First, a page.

Dynamic EIS

In 1997 we first used dynamic impedance (dEIS) to study Pt oxide growth doi:10.1016/S0022-0728(96)04812-7. Impedance spectra are acquired while the system is slowly changing, usually in a slow sweep voltammogram, which allows the study of surface electrochemistry under conditions that may not be accessible by conventional steady-state impedance. Our early work used lock-in amplifier methods. More recently, we have developed hardware and software to acquire and analyse impedance spectra through the muiltisine method. Ref 1 describes the hardware, and Ref 2 describes the software, algorithms, and capabilities and limitations of the method. See the main publications list for application papers.

  1. R.L. Sacci and D.A. Harrington, Dynamic Electrochemical Impedance Spectroscopy, ECS Transactions, 19 (2009) 31-42. doi:10.1149/1.3247564
  2. R.L. Sacci, F. Seland and D.A. Harrington, Dynamic Electrochemical Impedance Spectroscopy for Electrocatalytic Reactions, Electrochim. Acta., 131 (2014) 13-19. doi:10.1016/j.electacta.2014.02.120

EIS of multistep mechanisms

I have developed a general theory for the electrochemical impedance of multistep mechanisms. This theory enables prediction of the number of bends in a Bode plot for an arbitrary mechanistic scheme, without a detailed mathematical analysis, and predicts types of equivalent circuits for some classes of mechanisms.

A tutorial introduction to some aspects of the theory is given in this powerpoint presentation, which is an annotated and slightly expanded version of a talk given at the 6th International Symposium on Electrochemical Impedance Spectroscopy, Cocoa Beach, Florida, 2004. Ref 2 is more recent, covers some more general issues and is probably the best starting point.

Most recently, I have shown (ref 1) that the Nyquist plot reduces to a single semicircle when one step is rate determining.

  1. D.A. Harrington, The Rate-Determining Step in EIS, J. Electroanal. Chem.,737 (2015) 30-36. doi:10.1016/j.jelechem.2014.06.003
  2. D.A. Harrington and P. van den Driessche, Mechanism and Equivalent Circuits in EIS, Electrochim. Acta, 56 (2011) 8005-8013. doi:10.1016/j.electacta.2011.01.067
  3. D.A. Harrington and P. van den Driessche, Equivalent Circuits for Some Surface Electrochemical Mechanisms, J. Electroanal. Chem., 567 (2004) 153-166. DOI Logo
  4. J. D. Campbell, D. A. Harrington, P. van den Driessche and J. Watmough, Stability of Surface Mechanisms with Three Species and Mass-Action Kinetics, J. Math. Chem., 32 (2002) 281-301. DOI Logo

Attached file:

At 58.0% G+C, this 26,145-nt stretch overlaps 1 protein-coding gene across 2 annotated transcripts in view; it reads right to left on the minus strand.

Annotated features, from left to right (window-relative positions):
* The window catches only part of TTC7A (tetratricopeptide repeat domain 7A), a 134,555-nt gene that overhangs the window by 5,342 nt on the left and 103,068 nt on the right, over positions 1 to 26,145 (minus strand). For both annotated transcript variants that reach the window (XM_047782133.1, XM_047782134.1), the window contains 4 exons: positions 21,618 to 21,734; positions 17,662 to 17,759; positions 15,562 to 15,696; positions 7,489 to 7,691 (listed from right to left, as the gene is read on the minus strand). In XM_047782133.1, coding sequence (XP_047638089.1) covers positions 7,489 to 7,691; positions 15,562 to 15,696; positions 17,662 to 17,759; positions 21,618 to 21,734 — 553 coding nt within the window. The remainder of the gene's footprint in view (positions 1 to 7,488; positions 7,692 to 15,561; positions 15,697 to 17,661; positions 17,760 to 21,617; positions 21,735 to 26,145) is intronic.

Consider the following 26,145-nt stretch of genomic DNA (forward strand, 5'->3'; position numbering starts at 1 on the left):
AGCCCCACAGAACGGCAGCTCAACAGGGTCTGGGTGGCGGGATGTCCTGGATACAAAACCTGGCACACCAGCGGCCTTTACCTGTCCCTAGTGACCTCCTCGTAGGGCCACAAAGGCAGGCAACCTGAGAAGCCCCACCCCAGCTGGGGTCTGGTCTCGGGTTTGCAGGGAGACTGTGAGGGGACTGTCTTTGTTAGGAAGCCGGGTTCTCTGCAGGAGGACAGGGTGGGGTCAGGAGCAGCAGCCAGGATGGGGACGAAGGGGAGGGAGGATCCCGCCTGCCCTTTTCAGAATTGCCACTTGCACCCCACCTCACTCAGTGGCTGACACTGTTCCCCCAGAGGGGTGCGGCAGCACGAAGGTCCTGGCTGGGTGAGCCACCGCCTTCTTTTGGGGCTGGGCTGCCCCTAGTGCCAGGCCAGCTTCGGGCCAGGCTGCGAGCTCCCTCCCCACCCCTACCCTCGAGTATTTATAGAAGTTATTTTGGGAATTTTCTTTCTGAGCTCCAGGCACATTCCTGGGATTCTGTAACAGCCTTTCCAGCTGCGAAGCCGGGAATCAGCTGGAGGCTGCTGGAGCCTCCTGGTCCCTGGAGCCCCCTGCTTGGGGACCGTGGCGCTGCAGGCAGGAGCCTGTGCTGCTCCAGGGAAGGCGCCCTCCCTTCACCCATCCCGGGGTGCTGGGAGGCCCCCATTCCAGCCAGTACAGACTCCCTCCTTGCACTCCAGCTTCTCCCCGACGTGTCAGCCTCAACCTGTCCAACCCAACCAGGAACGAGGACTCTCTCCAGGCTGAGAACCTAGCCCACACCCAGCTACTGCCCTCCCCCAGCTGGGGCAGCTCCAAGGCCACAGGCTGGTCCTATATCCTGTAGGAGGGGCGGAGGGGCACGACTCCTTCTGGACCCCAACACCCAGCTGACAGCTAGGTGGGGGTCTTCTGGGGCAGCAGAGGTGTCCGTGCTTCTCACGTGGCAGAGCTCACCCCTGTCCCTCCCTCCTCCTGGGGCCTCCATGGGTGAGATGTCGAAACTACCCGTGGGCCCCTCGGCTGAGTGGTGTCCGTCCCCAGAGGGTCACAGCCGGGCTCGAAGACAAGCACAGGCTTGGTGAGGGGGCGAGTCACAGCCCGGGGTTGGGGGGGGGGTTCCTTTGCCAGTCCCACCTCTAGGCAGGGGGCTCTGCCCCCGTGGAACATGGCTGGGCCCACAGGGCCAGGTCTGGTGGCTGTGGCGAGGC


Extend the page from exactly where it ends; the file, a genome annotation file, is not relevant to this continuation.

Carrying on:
5. D.A. Harrington and P. van den Driessche, Stability and Electrochemical Impedance of Mechanisms with a Single Adsorbed Species, J. Electroanal. Chem., 501 (2001) 222-234. DOI Logo
  6. D.A. Harrington, Stability and Inductive Behaviour in Electrochemical Impedance, Proc. of Corrosion and Prevention 2000, November 19-22, Auckland, Proceedings Volume 2000, paper 112 pp. 1-7, Australasian Corrosion Association, Brentford Square, Victoria, Australia.
  7. D.A. Harrington and P. van den Driessche, Impedance of Multistep Mechanisms: Equivalent Circuits at Equilibrium, Electrochim. Acta, 44 (1999) 4321-4329. DOI Logo
  8. D.A. Harrington, Electrochemical Impedance of Multistep Mechanisms: Mechanisms with Static Species, J. Electroanal. Chem., 449 (1998) 29-37. DOI Logo
  9. D.A. Harrington, Electrochemical Impedance of Multistep Mechanisms: A General Theory, J. Electroanal. Chem., 449 (1998) 9-28. DOI Logo
  10. D.A. Harrington, Electrochemical Impedance of Multistep Mechanisms: Mechanisms with Diffusing Species, J. Electroanal. Chem., 403 (1996) 11-24. DOI Logo
  11. D.A. Harrington and B.E. Conway. A.C. Impedance of Faradaic Reactions Involving Electrosorbed Intermediates; Part I: Kinetic Theory, Electrochim. Acta, 32 (1987) 1703-1712. doi:10.1016/0013-4686(87)80005-1

EIS for large amplitude signals

A theory for large-amplitude and second-harmonic impedances for mechanisms with a single adsorbed species was presented in Can. J. Chem., 75 (1997) 1508 doi:10.1139/v97-181, and the MAPLE worksheet is available for download.

EIS for fuel cells

We used EIS to diagnose faults in PEM fuel cell stacks running under load.

  1. J.-M. Le Canut, R. Latham, W. Mérida and D.A. Harrington, Impedance Study of Membrane Dehydration and Compression in PEM Fuel Cells, J. Power Sources, 192 (2009) 457-466. doi:10.1016/j.jpowsour.2009.03.027
  2. W. Mérida, D. Harrington, J.M. Le Canut, and G. McLean, Characterisation of Proton Exchange Membrane Fuel Cell (PEMFC) Failures via Electrochemical Impedance Spectroscopy, J. Power Sources, 161 (2006) 264–274. doi:10.1016/j.jpowsour.2006.03.067
  3. J.-M. Le Canut, R.M. Abouatallah and D.A. Harrington, Detection of Membrane Drying, Fuel Cell Flooding and Anode Catalyst Poisoning on PEMFC Stacks by Electrochemical Impedance Spectroscopy, J. Electrochem. Soc., 153 (2006) A857-A864. doi:10.1149/1.2179200